A new augmented reality system has been developed to help guide surgeons through potentially delicate spine and cranial surgery.
Created by Philips, the system combines camera images of the outside of the patient with three-dimensional X-rays of the inner workings, providing the surgeon with a detailed path to follow when carrying out minimally invasive techniques, reports The Engineer.
“A new augmented reality system to guide surgeons through minimally-invasive spinal procedures has been designed by Philips.“
High-resolution optical cameras are mounted on a flat-panel X-ray detector to image the surface of the patient, which when added to the internal view provides accurate real-time images of the anatomy. Small patches stuck to the skin are used as markers to help the software determine where the cameras are pointing in relation to the the body at any time.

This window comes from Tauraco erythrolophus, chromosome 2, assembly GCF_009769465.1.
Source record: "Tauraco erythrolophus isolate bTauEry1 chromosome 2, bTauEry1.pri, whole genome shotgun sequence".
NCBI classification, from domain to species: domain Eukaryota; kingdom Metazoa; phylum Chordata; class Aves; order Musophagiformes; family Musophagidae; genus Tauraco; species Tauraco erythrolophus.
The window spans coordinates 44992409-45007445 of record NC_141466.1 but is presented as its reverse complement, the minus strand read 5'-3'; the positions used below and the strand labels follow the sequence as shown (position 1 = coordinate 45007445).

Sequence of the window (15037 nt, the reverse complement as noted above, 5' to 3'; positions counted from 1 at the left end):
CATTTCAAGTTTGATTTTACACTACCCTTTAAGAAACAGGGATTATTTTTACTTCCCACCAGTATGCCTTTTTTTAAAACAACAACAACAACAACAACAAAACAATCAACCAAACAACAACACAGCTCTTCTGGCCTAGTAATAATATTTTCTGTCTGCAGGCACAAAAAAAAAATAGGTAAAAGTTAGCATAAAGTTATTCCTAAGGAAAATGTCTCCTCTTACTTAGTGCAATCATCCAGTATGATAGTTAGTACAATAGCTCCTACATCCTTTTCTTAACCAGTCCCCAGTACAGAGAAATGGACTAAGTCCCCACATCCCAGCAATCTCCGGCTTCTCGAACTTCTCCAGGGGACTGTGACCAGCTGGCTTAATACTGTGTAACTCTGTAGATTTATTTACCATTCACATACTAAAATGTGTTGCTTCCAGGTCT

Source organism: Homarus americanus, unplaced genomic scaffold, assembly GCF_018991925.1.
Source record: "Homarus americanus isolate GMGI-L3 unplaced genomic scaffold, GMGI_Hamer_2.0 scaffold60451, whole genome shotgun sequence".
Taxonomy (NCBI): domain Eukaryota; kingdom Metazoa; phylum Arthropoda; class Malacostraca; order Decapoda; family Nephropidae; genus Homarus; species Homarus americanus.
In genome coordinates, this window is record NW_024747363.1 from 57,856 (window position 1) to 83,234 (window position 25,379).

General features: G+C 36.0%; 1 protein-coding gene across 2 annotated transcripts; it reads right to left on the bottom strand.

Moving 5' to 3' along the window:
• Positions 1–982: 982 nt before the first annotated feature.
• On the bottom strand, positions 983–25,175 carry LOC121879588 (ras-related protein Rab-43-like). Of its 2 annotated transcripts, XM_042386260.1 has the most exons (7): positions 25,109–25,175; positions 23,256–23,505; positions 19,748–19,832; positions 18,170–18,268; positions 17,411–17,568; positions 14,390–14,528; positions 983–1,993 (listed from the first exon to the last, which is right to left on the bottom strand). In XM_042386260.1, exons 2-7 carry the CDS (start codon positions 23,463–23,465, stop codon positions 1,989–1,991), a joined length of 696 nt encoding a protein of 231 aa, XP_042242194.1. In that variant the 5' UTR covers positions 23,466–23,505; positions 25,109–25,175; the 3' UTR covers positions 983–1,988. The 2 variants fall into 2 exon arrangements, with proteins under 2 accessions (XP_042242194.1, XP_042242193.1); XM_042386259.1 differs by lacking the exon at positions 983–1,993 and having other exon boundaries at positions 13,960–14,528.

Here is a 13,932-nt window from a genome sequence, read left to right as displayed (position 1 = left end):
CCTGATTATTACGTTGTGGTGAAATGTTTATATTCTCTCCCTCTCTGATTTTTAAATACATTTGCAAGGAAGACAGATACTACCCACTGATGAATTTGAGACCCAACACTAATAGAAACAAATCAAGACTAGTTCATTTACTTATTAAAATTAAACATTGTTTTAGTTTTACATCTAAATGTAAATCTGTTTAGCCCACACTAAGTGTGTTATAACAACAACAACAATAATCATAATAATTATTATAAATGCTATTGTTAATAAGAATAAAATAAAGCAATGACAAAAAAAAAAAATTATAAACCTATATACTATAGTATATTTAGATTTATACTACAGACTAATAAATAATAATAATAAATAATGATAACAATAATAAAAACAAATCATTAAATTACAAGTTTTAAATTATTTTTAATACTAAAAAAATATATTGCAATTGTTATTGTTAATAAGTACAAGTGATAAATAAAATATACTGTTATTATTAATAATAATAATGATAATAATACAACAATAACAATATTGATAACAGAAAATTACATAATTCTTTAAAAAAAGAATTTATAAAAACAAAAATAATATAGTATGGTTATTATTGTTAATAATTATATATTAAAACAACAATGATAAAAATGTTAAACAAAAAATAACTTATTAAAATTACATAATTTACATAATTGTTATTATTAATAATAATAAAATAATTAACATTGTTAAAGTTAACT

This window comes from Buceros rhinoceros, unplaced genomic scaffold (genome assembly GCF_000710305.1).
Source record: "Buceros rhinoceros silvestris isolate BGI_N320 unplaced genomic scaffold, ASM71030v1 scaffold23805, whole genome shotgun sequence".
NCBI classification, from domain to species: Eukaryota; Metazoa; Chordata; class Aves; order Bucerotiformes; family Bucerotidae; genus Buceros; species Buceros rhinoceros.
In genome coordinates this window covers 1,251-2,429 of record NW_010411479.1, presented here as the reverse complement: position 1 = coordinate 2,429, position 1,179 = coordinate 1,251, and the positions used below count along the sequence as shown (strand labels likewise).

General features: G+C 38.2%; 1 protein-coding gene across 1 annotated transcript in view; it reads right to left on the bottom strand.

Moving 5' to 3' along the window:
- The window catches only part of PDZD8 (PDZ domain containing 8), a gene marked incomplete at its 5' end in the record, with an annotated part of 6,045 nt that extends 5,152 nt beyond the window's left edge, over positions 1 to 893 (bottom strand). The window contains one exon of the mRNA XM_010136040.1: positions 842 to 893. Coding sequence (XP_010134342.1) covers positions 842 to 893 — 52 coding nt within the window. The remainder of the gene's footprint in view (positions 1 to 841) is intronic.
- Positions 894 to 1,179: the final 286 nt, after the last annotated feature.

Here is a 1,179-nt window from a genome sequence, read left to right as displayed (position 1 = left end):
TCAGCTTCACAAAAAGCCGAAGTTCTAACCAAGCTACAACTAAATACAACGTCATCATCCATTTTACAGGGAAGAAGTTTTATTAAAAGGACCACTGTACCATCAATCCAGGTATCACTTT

In preclinical trials published in the journal Spine, the technology was shown to improve the overall accuracy of screw placement from 64 percent to 84 percent. Clinical trials are now set to be conducted at ten hospitals around the world.
Ronald Tabaksblat, business leader of image-guided therapy systems at Philips, said: "This technology is designed to offer the ability to carry out a procedure with a high level of confidence and accuracy, using minimally invasive techniques."
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